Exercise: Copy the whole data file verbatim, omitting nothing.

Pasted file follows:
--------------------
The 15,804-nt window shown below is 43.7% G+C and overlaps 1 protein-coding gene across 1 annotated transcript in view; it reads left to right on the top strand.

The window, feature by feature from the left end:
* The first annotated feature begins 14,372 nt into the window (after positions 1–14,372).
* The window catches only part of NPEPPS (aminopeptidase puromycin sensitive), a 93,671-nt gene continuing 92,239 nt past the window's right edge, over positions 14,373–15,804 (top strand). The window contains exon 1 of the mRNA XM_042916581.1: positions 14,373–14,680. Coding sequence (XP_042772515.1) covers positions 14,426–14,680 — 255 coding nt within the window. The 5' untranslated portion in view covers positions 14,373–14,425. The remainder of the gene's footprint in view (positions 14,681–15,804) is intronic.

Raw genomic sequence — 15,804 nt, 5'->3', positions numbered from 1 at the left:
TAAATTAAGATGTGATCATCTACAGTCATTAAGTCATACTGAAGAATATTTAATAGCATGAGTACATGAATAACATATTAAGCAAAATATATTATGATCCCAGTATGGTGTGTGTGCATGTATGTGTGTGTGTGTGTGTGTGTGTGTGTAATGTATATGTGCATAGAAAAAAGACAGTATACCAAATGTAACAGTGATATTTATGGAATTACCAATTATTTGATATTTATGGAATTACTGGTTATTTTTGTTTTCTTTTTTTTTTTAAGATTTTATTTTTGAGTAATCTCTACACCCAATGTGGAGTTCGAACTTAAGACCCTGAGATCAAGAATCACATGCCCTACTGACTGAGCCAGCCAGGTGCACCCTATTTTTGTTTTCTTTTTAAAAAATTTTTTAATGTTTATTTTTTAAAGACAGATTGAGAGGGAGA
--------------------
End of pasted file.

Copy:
The 15,804-nt window shown below is 43.7% G+C and overlaps 1 protein-coding gene across 1 annotated transcript in view; it reads left to right on the top strand.

The window, feature by feature from the left end:
* The first annotated feature begins 14,372 nt into the window (after positions 1–14,372).
* The window catches only part of NPEPPS (aminopeptidase puromycin sensitive), a 93,671-nt gene continuing 92,239 nt past the window's right edge, over positions 14,373–15,804 (top strand). The window contains exon 1 of the mRNA XM_042916581.1: positions 14,373–14,680. Coding sequence (XP_042772515.1) covers positions 14,426–14,680 — 255 coding nt within the window. The 5' untranslated portion in view covers positions 14,373–14,425. The remainder of the gene's footprint in view (positions 14,681–15,804) is intronic.

Raw genomic sequence — 15,804 nt, 5'->3', positions numbered from 1 at the left:
TAAATTAAGATGTGATCATCTACAGTCATTAAGTCATACTGAAGAATATTTAATAGCATGAGTACATGAATAACATATTAAGCAAAATATATTATGATCCCAGTATGGTGTGTGTGCATGTATGTGTGTGTGTGTGTGTGTGTGTGTGTAATGTATATGTGCATAGAAAAAAGACAGTATACCAAATGTAACAGTGATATTTATGGAATTACCAATTATTTGATATTTATGGAATTACTGGTTATTTTTGTTTTCTTTTTTTTTTTAAGATTTTATTTTTGAGTAATCTCTACACCCAATGTGGAGTTCGAACTTAAGACCCTGAGATCAAGAATCACATGCCCTACTGACTGAGCCAGCCAGGTGCACCCTATTTTTGTTTTCTTTTTAAAAAATTTTTTAATGTTTATTTTTTAAAGACAGATTGAGAGGGAGA